In parallel with these technical developments, the publication landscape was changing as well. Initially, conferences were second class citizens. The “serious” publications, the kind used for tenure and other bragging rights, were the IEEE journals. At first, conference publication could even rule out journal publication, as it was considered prior disclosure. However, over a few decades conferences grew in academic stature. First it was ruled that conference publication would not be considered prior disclosure, and a journal submission was still possible. Then there were special issues of conference results. The ACM put collections of conference proceedings on CDs, and then online, making the articles easy to find. Many specific conferences sprang up - ISPD, IWLS, Tau, SLIP, etc., and became part of the academic ecosystem (published, cited, used to announce new results, became part of a CV, and so on). By 2020, 3 of the 7 most cited papers during 2015-2019 were conference proceedings, racking up several times the citations of the most-cited journal articles. Interestingly, biology is behind in this process, with publication in major journals still the metric of success. In contrast, physics is ahead, with the even faster publication of arXiv considered serious work.

By about 2000, due to the relentless increase in chip size, algorithms developed for IC CAD could often solve problems in other fields, if the connection could be made. Examples I was involved with include SETI@home, which needed band-splitting filters but did not know that the Remez exchange (antique in the CAD world) could design these optimally. Biologists wanted to minimize a linear objective function of placement, but did not know of the (well known to CAD folks) linearization used in the Kraftwerk placer. As biologists began to align huge image stacks, they needed a giant least-squares fit, but were unaware of the sparse matrix routines developed for simulation that were perfect for this problem. Electrophysiologists simulating neurons were unaware of approximation techniques such as AWE, and so on.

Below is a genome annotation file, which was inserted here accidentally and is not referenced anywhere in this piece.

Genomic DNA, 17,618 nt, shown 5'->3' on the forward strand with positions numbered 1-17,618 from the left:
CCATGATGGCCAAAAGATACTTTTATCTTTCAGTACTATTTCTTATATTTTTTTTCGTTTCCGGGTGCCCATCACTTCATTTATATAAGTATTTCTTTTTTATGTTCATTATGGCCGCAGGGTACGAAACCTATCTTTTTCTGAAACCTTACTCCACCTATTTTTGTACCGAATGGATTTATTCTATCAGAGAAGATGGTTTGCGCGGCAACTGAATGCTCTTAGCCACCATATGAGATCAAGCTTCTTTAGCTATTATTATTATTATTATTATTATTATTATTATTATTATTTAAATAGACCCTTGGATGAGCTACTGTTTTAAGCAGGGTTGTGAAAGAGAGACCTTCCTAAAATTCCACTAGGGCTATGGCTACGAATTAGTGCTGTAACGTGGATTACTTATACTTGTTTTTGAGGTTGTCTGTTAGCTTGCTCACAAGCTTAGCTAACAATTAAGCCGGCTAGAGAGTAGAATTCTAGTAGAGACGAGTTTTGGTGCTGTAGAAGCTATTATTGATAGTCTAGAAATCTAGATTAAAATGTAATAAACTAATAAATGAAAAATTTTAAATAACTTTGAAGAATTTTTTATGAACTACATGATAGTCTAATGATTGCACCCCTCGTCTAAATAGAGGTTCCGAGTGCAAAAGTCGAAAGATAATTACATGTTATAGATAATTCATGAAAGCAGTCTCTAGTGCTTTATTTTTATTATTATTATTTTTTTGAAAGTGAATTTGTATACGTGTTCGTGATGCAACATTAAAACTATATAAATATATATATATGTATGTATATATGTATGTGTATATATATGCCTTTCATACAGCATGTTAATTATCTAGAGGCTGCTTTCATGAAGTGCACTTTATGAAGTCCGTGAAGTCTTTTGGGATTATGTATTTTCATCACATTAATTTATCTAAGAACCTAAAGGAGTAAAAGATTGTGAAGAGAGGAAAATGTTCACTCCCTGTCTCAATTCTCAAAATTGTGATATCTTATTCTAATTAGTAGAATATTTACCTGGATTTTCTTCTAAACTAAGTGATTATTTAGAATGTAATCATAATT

Such cross-field communication often led to further opportunities for collaboration. In 1999, I worked with scientists at the SETI institute to write SETI-2020, an attempt to look at the next 20 years of SETI, partially inspired by the semiconductor roadmaps of CAD. In 2008, I took a position at the Howard Hughes Medical Institute, intending to use electrical engineering (EE) techniques to help analyze the circuits of the brain. But I soon found that there were almost no detailed circuits to analyze, so I started working on brain reconstruction techniques. These have improved to the point where we now have the circuitry of the central portion of the fly brain, and I’m back to studying the operation. During this time, I’ve tried to bridge the EE-biology gap by presenting biology perspective at EE conferences.

One lesson I’ve learned, and would like to share, is that cross field collaboration is easier and more fruitful than you might think, for the state of the art advances unevenly in different fields. What you think is routine may be a big advance in another field, or conversely someone in another field may have already solved a problem analogous to one that is vexing you. And socially, in my experience, folks in other fields are never offended that you are poking around in their area of expertise, instead being happy someone new is interested, and welcoming any help they can get. So if you’ve got an interest in another field, read some articles, go to a conference, and ask some questions. You’re bound to find it interesting, and your experience may be more valuable than you might think!